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Las Vegas Stripped: Celebrating 5 Years of Las Vegas Home + History

Design Trends

Dunn-Edwards was proud to be a part of this year’s Las Vegas Home + History. This year marked the 5th year of the event put on by the Nevada Preservation Foundation, whose goal is to “is to preserve and revitalize historic buildings, communities and places in Las Vegas and around the great state of Nevada.” The festivities took place over three days and included twenty-three individual events.




Dunn-Edwards Paints At Las Vegas Home + History
Our very own color expert and stylist Sara McLean hosted a conversation dedicated to color, taking attendees through a history of color, with a focus on trendy hues that were popular in Mid-century desert communities like Las Vegas.




About Las Vegas Home + History
Through a series of home tours, museum exhibitions and curated conversations, Las Vegas Home + History educates homeowners and design-lovers around about the topic of local historic preservation. Just minutes from the famous Las Vegas Strip are a number of the city’s historic and architecturally significant neighborhoods such as John S. Park and Paradise Palms, which feature Tudor Revival style homes from the 1930s and Palmer and Krisel-designed Mid-century modern homes from the 1950s, respectively.


Paradise Palms Neighborhood, Las Vegas. Photo by Paradise Palms

Las Vegas’ Architectural Heritage
While Las Vegas might be most famous for its colorful neon lights, the city was in fact not always a tourist mecca. It wasn’t until construction of the Hoover Dam in 1931 that the city’s makeup changed dramatically. The project brought an influx of population by way of dam workers, and the Federal government built the town of Boulder City to house the workers. The neighborhood of Boulder City is shaped like a triangle and features homes that boast minimalist, traditional design. Historically, high ranking Hoover Dam officials lived on the hillside, while the mid-level workers lived in Spanish-style stucco homes, and the working class homes were set on the lower hillside. These homes were wooden “dingbat” homes meant to only be temporary. Home tours through the neighborhood “Foreman Footprint” showcase the original footprint of a Boulder City home.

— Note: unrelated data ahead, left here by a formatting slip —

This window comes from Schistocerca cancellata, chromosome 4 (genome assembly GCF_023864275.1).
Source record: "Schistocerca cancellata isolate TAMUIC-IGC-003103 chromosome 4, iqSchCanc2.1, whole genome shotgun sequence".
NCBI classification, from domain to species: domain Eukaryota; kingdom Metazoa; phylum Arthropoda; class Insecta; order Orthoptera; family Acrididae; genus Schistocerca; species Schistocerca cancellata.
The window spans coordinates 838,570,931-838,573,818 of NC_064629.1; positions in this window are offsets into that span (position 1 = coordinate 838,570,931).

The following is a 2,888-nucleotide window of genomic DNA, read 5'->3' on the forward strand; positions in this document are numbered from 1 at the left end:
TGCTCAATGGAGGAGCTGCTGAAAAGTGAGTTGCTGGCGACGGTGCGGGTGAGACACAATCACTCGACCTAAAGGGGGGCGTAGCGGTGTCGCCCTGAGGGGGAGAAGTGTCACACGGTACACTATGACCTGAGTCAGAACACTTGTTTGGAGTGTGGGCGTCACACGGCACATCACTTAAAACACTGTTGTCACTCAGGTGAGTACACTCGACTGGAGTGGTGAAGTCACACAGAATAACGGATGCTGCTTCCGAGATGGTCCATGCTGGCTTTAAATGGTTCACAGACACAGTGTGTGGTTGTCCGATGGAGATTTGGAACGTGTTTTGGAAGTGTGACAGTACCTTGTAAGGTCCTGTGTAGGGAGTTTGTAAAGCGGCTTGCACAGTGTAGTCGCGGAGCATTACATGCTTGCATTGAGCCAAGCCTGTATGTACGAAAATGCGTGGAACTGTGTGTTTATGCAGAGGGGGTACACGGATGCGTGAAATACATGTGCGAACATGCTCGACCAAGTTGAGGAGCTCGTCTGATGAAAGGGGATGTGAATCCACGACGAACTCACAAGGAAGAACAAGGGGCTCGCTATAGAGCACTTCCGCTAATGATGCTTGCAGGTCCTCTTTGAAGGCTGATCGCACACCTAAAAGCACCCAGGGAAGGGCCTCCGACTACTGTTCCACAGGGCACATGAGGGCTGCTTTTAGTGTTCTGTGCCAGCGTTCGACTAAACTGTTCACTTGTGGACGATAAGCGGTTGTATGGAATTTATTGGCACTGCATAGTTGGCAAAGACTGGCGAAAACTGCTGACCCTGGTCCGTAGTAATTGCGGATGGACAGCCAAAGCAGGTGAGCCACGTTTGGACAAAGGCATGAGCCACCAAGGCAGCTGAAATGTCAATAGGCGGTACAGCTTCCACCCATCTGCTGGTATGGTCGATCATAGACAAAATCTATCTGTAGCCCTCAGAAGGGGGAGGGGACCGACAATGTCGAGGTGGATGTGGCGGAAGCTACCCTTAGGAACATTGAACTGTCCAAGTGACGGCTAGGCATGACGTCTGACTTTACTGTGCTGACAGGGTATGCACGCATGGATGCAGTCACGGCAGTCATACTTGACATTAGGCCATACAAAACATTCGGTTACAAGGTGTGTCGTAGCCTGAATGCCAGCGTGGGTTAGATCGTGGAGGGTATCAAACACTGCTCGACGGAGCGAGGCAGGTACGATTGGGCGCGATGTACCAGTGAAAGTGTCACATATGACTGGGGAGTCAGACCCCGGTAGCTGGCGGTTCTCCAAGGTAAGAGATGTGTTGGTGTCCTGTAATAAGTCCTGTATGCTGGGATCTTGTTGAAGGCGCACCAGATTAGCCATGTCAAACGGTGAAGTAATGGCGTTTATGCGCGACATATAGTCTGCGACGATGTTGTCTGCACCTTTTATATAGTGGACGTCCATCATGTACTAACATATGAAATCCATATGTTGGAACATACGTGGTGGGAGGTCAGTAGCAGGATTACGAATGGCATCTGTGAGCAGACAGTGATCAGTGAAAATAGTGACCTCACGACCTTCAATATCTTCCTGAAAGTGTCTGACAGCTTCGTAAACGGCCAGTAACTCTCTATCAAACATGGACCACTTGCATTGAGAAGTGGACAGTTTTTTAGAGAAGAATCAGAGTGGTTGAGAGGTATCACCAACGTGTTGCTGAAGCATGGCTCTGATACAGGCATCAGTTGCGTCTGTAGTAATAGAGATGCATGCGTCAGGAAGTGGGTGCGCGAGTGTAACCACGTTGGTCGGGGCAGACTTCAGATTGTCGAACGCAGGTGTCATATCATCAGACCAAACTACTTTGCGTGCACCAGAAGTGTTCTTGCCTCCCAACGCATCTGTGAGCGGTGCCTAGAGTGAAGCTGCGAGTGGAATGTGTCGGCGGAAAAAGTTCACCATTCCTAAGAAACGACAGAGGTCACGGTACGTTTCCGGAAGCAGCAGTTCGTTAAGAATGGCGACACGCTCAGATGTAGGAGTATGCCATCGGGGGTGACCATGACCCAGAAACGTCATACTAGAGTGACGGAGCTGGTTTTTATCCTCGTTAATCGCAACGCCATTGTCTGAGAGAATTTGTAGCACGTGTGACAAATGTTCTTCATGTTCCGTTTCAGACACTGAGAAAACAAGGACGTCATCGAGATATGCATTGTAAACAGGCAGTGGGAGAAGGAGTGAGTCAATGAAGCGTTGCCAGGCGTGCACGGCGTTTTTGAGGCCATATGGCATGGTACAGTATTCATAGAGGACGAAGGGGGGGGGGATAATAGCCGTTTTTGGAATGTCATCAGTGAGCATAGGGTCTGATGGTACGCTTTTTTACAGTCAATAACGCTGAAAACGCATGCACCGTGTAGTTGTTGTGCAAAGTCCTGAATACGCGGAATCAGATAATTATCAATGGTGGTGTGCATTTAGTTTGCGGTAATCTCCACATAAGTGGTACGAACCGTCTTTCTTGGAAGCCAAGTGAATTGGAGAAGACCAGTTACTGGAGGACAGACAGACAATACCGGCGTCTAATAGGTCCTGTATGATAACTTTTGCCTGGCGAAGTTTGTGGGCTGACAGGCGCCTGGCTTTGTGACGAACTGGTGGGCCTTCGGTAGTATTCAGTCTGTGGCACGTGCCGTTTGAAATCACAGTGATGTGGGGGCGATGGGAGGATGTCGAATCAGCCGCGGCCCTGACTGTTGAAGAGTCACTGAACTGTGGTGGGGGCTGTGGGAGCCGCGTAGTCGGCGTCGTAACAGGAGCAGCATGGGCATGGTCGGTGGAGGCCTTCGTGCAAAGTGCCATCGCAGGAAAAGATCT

Hoover Dam. Boulder City, Nevada

Las Vegas’ growth during the 1950s brought with it Mid-century modern architecture like that found in Paradise Palms and the Beverly Green Historic District. A number of these Mid-century modern communities are neatly tucked away, yet still offering close proximity to the Vegas strip.



Paradise Palms Neighborhood, Las Vegas. Photo by Paradise Palms

To learn more Las Vegas’ rich history of design and architectural legacy, visit

To see Dunn-Edwards Paints’ curated collection of historically accurate paint colors inspired by the American West, visit our Then, Now & Forever® Collection.